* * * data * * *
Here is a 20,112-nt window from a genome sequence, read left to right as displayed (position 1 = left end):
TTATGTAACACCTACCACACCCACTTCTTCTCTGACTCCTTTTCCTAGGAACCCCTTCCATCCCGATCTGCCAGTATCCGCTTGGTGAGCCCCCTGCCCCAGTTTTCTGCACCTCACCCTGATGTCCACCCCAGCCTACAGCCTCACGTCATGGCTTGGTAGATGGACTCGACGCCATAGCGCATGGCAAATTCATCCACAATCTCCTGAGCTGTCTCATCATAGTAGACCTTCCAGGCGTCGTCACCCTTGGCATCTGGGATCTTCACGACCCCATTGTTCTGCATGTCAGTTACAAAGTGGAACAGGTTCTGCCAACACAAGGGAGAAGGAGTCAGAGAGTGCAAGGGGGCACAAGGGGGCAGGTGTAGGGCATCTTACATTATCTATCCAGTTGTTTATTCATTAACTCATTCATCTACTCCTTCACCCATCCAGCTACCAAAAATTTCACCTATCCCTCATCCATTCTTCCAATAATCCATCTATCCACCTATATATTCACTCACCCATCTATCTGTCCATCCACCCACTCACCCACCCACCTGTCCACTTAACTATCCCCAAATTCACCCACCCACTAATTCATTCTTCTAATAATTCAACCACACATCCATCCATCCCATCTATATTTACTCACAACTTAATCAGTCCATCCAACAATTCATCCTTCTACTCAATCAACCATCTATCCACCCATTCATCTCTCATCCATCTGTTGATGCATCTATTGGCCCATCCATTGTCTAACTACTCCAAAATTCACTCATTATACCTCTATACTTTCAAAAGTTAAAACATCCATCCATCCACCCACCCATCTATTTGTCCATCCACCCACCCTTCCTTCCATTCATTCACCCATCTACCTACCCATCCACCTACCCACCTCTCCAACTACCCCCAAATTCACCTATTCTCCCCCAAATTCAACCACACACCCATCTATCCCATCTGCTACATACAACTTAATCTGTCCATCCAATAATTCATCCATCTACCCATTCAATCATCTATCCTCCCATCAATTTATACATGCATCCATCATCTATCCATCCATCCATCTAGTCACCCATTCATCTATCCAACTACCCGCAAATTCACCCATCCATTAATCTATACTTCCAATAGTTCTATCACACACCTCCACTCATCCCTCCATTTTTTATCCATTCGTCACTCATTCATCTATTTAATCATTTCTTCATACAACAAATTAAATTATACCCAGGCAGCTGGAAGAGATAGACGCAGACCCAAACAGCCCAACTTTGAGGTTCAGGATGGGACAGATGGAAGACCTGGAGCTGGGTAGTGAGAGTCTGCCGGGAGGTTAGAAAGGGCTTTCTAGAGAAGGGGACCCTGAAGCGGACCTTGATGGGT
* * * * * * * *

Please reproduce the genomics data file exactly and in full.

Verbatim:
Here is a 20,112-nt window from a genome sequence, read left to right as displayed (position 1 = left end):
TTATGTAACACCTACCACACCCACTTCTTCTCTGACTCCTTTTCCTAGGAACCCCTTCCATCCCGATCTGCCAGTATCCGCTTGGTGAGCCCCCTGCCCCAGTTTTCTGCACCTCACCCTGATGTCCACCCCAGCCTACAGCCTCACGTCATGGCTTGGTAGATGGACTCGACGCCATAGCGCATGGCAAATTCATCCACAATCTCCTGAGCTGTCTCATCATAGTAGACCTTCCAGGCGTCGTCACCCTTGGCATCTGGGATCTTCACGACCCCATTGTTCTGCATGTCAGTTACAAAGTGGAACAGGTTCTGCCAACACAAGGGAGAAGGAGTCAGAGAGTGCAAGGGGGCACAAGGGGGCAGGTGTAGGGCATCTTACATTATCTATCCAGTTGTTTATTCATTAACTCATTCATCTACTCCTTCACCCATCCAGCTACCAAAAATTTCACCTATCCCTCATCCATTCTTCCAATAATCCATCTATCCACCTATATATTCACTCACCCATCTATCTGTCCATCCACCCACTCACCCACCCACCTGTCCACTTAACTATCCCCAAATTCACCCACCCACTAATTCATTCTTCTAATAATTCAACCACACATCCATCCATCCCATCTATATTTACTCACAACTTAATCAGTCCATCCAACAATTCATCCTTCTACTCAATCAACCATCTATCCACCCATTCATCTCTCATCCATCTGTTGATGCATCTATTGGCCCATCCATTGTCTAACTACTCCAAAATTCACTCATTATACCTCTATACTTTCAAAAGTTAAAACATCCATCCATCCACCCACCCATCTATTTGTCCATCCACCCACCCTTCCTTCCATTCATTCACCCATCTACCTACCCATCCACCTACCCACCTCTCCAACTACCCCCAAATTCACCTATTCTCCCCCAAATTCAACCACACACCCATCTATCCCATCTGCTACATACAACTTAATCTGTCCATCCAATAATTCATCCATCTACCCATTCAATCATCTATCCTCCCATCAATTTATACATGCATCCATCATCTATCCATCCATCCATCTAGTCACCCATTCATCTATCCAACTACCCGCAAATTCACCCATCCATTAATCTATACTTCCAATAGTTCTATCACACACCTCCACTCATCCCTCCATTTTTTATCCATTCGTCACTCATTCATCTATTTAATCATTTCTTCATACAACAAATTAAATTATACCCAGGCAGCTGGAAGAGATAGACGCAGACCCAAACAGCCCAACTTTGAGGTTCAGGATGGGACAGATGGAAGACCTGGAGCTGGGTAGTGAGAGTCTGCCGGGAGGTTAGAAAGGGCTTTCTAGAGAAGGGGACCCTGAAGCGGACCTTGATGGGT